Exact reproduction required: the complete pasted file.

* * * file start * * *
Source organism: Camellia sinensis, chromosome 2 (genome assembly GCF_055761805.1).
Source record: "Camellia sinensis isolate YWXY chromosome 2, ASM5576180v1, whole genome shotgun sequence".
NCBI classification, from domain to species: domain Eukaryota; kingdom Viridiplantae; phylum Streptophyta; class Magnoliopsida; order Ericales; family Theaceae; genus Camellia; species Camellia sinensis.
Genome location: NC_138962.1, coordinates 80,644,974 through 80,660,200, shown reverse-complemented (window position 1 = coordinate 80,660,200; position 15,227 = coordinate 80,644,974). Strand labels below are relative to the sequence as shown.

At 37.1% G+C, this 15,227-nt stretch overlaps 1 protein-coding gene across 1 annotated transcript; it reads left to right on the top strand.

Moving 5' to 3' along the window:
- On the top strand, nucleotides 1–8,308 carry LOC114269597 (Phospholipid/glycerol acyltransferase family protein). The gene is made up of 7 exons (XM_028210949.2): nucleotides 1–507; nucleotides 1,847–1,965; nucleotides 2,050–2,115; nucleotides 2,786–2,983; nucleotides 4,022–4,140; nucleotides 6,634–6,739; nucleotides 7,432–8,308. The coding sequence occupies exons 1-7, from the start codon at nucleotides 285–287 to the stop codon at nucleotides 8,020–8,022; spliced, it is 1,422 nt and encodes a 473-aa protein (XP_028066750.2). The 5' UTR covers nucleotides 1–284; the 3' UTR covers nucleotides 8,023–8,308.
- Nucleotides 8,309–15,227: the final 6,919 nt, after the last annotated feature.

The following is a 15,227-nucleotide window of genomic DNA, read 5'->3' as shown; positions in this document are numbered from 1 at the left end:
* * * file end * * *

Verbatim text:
Source organism: Camellia sinensis, chromosome 2 (genome assembly GCF_055761805.1).
Source record: "Camellia sinensis isolate YWXY chromosome 2, ASM5576180v1, whole genome shotgun sequence".
NCBI classification, from domain to species: domain Eukaryota; kingdom Viridiplantae; phylum Streptophyta; class Magnoliopsida; order Ericales; family Theaceae; genus Camellia; species Camellia sinensis.
Genome location: NC_138962.1, coordinates 80,644,974 through 80,660,200, shown reverse-complemented (window position 1 = coordinate 80,660,200; position 15,227 = coordinate 80,644,974). Strand labels below are relative to the sequence as shown.

At 37.1% G+C, this 15,227-nt stretch overlaps 1 protein-coding gene across 1 annotated transcript; it reads left to right on the top strand.

Moving 5' to 3' along the window:
- On the top strand, nucleotides 1–8,308 carry LOC114269597 (Phospholipid/glycerol acyltransferase family protein). The gene is made up of 7 exons (XM_028210949.2): nucleotides 1–507; nucleotides 1,847–1,965; nucleotides 2,050–2,115; nucleotides 2,786–2,983; nucleotides 4,022–4,140; nucleotides 6,634–6,739; nucleotides 7,432–8,308. The coding sequence occupies exons 1-7, from the start codon at nucleotides 285–287 to the stop codon at nucleotides 8,020–8,022; spliced, it is 1,422 nt and encodes a 473-aa protein (XP_028066750.2). The 5' UTR covers nucleotides 1–284; the 3' UTR covers nucleotides 8,023–8,308.
- Nucleotides 8,309–15,227: the final 6,919 nt, after the last annotated feature.

The following is a 15,227-nucleotide window of genomic DNA, read 5'->3' as shown; positions in this document are numbered from 1 at the left end: